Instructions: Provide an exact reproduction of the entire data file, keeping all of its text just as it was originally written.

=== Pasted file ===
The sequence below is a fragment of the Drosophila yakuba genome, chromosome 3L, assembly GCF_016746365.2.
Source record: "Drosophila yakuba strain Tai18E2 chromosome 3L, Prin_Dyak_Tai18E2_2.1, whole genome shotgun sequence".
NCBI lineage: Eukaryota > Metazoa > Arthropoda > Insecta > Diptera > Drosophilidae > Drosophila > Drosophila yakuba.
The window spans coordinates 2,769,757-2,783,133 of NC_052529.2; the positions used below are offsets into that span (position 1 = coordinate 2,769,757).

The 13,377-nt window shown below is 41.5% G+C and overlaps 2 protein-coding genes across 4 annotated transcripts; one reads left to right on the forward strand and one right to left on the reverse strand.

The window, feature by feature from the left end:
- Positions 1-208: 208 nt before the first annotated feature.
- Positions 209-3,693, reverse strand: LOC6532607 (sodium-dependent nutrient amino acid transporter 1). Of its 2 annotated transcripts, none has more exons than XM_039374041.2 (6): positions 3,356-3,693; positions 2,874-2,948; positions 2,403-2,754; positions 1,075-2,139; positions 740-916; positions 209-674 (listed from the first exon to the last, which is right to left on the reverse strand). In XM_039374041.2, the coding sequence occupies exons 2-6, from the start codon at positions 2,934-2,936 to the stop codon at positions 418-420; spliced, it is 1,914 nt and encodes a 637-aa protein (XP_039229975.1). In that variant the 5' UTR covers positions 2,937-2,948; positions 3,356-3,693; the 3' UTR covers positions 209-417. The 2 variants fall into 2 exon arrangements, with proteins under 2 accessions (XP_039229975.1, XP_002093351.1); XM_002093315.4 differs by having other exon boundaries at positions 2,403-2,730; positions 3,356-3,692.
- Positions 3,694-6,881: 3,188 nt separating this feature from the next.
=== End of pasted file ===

The sequence below is a fragment of the Drosophila yakuba genome, chromosome 3L, assembly GCF_016746365.2.
Source record: "Drosophila yakuba strain Tai18E2 chromosome 3L, Prin_Dyak_Tai18E2_2.1, whole genome shotgun sequence".
NCBI lineage: Eukaryota > Metazoa > Arthropoda > Insecta > Diptera > Drosophilidae > Drosophila > Drosophila yakuba.
The window spans coordinates 2,769,757-2,783,133 of NC_052529.2; the positions used below are offsets into that span (position 1 = coordinate 2,769,757).

The 13,377-nt window shown below is 41.5% G+C and overlaps 2 protein-coding genes across 4 annotated transcripts; one reads left to right on the forward strand and one right to left on the reverse strand.

The window, feature by feature from the left end:
- Positions 1-208: 208 nt before the first annotated feature.
- Positions 209-3,693, reverse strand: LOC6532607 (sodium-dependent nutrient amino acid transporter 1). Of its 2 annotated transcripts, none has more exons than XM_039374041.2 (6): positions 3,356-3,693; positions 2,874-2,948; positions 2,403-2,754; positions 1,075-2,139; positions 740-916; positions 209-674 (listed from the first exon to the last, which is right to left on the reverse strand). In XM_039374041.2, the coding sequence occupies exons 2-6, from the start codon at positions 2,934-2,936 to the stop codon at positions 418-420; spliced, it is 1,914 nt and encodes a 637-aa protein (XP_039229975.1). In that variant the 5' UTR covers positions 2,937-2,948; positions 3,356-3,693; the 3' UTR covers positions 209-417. The 2 variants fall into 2 exon arrangements, with proteins under 2 accessions (XP_039229975.1, XP_002093351.1); XM_002093315.4 differs by having other exon boundaries at positions 2,403-2,730; positions 3,356-3,692.
- Positions 3,694-6,881: 3,188 nt separating this feature from the next.